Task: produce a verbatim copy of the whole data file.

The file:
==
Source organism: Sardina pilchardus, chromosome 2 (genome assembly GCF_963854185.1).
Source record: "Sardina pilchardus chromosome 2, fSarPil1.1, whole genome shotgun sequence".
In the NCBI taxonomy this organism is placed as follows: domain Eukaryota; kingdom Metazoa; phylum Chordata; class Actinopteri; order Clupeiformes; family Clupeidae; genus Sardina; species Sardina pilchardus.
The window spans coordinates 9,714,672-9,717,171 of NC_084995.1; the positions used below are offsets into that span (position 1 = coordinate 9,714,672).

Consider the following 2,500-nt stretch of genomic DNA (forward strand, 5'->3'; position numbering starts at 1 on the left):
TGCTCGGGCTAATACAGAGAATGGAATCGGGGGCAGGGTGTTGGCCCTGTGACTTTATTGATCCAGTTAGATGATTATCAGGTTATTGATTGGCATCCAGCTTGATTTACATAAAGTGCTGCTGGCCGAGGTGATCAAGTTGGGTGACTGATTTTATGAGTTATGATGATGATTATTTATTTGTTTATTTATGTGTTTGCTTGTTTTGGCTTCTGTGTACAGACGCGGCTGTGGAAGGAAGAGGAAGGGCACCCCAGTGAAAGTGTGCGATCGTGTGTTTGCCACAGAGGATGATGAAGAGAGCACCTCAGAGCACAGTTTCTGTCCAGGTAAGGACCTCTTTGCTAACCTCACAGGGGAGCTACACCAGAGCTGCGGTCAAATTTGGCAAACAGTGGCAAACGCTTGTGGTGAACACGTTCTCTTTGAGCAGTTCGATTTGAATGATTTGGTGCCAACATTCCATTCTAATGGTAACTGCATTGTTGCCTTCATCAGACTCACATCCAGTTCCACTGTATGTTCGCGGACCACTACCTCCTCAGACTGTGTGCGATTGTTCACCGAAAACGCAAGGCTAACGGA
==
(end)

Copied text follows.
Source organism: Sardina pilchardus, chromosome 2 (genome assembly GCF_963854185.1).
Source record: "Sardina pilchardus chromosome 2, fSarPil1.1, whole genome shotgun sequence".
In the NCBI taxonomy this organism is placed as follows: domain Eukaryota; kingdom Metazoa; phylum Chordata; class Actinopteri; order Clupeiformes; family Clupeidae; genus Sardina; species Sardina pilchardus.
The window spans coordinates 9,714,672-9,717,171 of NC_084995.1; the positions used below are offsets into that span (position 1 = coordinate 9,714,672).

Consider the following 2,500-nt stretch of genomic DNA (forward strand, 5'->3'; position numbering starts at 1 on the left):
TGCTCGGGCTAATACAGAGAATGGAATCGGGGGCAGGGTGTTGGCCCTGTGACTTTATTGATCCAGTTAGATGATTATCAGGTTATTGATTGGCATCCAGCTTGATTTACATAAAGTGCTGCTGGCCGAGGTGATCAAGTTGGGTGACTGATTTTATGAGTTATGATGATGATTATTTATTTGTTTATTTATGTGTTTGCTTGTTTTGGCTTCTGTGTACAGACGCGGCTGTGGAAGGAAGAGGAAGGGCACCCCAGTGAAAGTGTGCGATCGTGTGTTTGCCACAGAGGATGATGAAGAGAGCACCTCAGAGCACAGTTTCTGTCCAGGTAAGGACCTCTTTGCTAACCTCACAGGGGAGCTACACCAGAGCTGCGGTCAAATTTGGCAAACAGTGGCAAACGCTTGTGGTGAACACGTTCTCTTTGAGCAGTTCGATTTGAATGATTTGGTGCCAACATTCCATTCTAATGGTAACTGCATTGTTGCCTTCATCAGACTCACATCCAGTTCCACTGTATGTTCGCGGACCACTACCTCCTCAGACTGTGTGCGATTGTTCACCGAAAACGCAAGGCTAACGGA